International buyers flock to East Coast city

by Neil Sharma17 Jan 2019

Secluded in the continent’s northeast along the Atlantic Ocean, it’s sometimes easy to overlook Halifax, but that’s changing because the city’s real estate market is showing signs of buoyancy not seen in most of Canada last year.

Through November, the Halifax-Dartmouth region had 5,927 residential sales, which may seem paltry on the surface but in fact represents a 6.1% increase over the previous year.

According to Donna Harding, a licensed partner of Engel & Völkers Halifax, the region’s sales boost is being driven by retirees and international buyers, which is perhaps unsurprising given Nova Scotia’s position on North America’s perimeter.

“We’re getting a lot of retirees from Canada en route to the East Coast, wanting to retire in a quieter area but with up-to-date culture and good restaurants,” she said. “The other big thing we’re seeing is international growth; buyers from Asia, Britain and even Algeria. We’re getting a lot of people coming from India too The province is finally becoming what I would call an ideal place for the international buyer who’s looking for either a cottage or a place to migrate. All of these things accumulating together have finally put Halifax on the map.”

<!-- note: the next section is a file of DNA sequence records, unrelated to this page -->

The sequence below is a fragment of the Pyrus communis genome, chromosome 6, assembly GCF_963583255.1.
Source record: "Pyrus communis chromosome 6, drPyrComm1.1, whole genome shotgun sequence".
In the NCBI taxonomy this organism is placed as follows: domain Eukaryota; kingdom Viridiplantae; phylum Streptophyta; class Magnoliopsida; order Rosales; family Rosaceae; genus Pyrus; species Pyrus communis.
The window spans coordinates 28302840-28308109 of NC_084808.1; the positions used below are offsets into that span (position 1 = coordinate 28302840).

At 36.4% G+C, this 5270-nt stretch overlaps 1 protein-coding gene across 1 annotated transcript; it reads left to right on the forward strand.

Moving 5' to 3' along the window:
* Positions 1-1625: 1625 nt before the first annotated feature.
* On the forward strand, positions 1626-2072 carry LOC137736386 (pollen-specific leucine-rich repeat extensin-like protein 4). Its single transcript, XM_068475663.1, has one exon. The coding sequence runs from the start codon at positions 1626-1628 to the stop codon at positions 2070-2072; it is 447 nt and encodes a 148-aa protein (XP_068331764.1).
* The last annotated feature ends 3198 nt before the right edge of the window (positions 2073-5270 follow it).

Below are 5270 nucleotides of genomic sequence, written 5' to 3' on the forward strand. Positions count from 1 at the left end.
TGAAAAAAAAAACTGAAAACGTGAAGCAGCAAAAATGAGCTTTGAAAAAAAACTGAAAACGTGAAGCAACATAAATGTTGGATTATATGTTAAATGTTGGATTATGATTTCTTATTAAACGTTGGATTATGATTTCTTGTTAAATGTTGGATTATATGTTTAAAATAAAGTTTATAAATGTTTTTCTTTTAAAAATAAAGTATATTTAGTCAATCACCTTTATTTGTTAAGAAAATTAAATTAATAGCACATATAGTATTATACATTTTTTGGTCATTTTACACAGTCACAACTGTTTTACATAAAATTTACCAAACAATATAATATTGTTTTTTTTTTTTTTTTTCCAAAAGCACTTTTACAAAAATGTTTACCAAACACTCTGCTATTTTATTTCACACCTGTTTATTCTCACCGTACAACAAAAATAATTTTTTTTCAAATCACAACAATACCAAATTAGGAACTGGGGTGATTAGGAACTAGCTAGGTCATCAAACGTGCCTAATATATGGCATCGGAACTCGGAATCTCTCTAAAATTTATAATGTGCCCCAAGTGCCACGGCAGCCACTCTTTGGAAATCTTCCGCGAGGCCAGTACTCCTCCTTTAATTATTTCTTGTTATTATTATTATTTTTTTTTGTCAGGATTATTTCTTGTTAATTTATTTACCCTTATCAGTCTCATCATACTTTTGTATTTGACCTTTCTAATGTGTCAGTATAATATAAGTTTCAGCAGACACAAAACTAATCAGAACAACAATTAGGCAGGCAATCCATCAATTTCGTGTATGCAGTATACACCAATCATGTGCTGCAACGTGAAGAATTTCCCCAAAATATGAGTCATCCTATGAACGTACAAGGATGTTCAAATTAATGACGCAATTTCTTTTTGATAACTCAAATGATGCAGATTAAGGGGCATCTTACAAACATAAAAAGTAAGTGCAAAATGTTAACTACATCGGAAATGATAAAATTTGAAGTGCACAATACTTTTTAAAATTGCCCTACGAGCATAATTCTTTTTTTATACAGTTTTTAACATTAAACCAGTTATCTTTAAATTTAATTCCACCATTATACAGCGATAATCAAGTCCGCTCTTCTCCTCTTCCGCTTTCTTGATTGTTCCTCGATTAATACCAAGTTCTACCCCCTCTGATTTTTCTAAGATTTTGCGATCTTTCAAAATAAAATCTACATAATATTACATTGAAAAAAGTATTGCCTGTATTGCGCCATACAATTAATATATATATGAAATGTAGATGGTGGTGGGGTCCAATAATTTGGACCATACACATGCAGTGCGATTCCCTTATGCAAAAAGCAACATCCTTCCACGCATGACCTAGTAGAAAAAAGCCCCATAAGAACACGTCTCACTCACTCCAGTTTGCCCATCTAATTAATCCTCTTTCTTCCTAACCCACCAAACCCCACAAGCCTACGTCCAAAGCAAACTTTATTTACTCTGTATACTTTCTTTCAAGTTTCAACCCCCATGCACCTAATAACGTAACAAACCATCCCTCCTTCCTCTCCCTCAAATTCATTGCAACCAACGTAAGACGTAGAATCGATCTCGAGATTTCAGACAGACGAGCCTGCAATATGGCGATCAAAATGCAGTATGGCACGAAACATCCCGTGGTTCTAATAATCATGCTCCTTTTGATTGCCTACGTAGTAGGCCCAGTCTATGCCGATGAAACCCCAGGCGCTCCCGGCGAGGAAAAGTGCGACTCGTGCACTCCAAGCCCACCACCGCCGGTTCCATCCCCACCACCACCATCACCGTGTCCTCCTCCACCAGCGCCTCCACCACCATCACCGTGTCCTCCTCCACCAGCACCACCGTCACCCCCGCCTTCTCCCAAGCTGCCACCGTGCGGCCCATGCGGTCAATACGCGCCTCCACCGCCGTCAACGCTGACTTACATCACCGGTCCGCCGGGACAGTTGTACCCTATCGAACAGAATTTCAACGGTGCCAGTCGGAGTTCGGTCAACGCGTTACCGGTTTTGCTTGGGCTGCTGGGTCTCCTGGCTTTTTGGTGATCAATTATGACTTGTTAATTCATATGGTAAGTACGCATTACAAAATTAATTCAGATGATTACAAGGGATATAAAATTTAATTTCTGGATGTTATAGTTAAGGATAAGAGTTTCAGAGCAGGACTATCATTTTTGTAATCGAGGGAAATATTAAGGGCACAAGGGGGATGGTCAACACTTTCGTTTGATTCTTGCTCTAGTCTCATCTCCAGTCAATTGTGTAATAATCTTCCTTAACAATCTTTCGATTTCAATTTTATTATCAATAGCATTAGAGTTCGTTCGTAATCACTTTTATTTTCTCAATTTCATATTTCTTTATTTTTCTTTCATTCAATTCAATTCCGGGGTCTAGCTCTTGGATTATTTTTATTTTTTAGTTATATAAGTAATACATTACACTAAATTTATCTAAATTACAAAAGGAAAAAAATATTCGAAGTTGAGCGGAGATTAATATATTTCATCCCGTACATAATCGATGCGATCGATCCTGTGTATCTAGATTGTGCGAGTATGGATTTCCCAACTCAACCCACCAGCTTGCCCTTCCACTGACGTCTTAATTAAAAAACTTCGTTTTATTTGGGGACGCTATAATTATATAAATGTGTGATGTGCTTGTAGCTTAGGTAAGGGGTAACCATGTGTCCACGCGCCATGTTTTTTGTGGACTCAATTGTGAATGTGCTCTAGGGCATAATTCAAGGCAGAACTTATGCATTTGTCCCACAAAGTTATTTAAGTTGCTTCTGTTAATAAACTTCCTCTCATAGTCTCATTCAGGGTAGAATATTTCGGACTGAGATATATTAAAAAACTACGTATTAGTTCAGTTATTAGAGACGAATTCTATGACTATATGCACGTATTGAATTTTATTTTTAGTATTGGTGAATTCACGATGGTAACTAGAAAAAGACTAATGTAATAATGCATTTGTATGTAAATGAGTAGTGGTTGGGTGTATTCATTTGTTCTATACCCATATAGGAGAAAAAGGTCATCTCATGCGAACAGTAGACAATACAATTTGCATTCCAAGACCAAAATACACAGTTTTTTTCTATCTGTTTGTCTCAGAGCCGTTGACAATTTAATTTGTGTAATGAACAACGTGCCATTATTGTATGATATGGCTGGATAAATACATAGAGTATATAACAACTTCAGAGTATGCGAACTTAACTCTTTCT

A lot of smaller markets throughout Canada struggled under the weight of the B-20 mortgage rules implemented 12 months ago, but Harding says Halifax isn’t among them because housing is still affordable for the majority of its residents.

Clinton Wilkins, a mortgage broker with Centum Home Lenders Ltd. in Halifax, echoes Harding’s assessment of the city.

“Halifax is boom town,” he said. “Homeownership is obtainable and realistic here. On an average household income, you can buy a single-family detached home. There’s a lot of opportunity in Halifax, as well, because there’s a lot of positive migration from other areas like Calgary and Toronto, and we’ve seen a good influx of new to Canada here on the East Coast.”

Consider that through November 2018, the average price of a residential property in Halifax-Dartmouth was $302,228, a 1.9% over 2017, and that in Toronto the average price of a home was $788,345.

“You can buy a nice single-family home in Halifax for the same price as a bachelor condo in Toronto,” said Wilkins. “I would even venture to say that you can buy a new construction single-family home for that price.”

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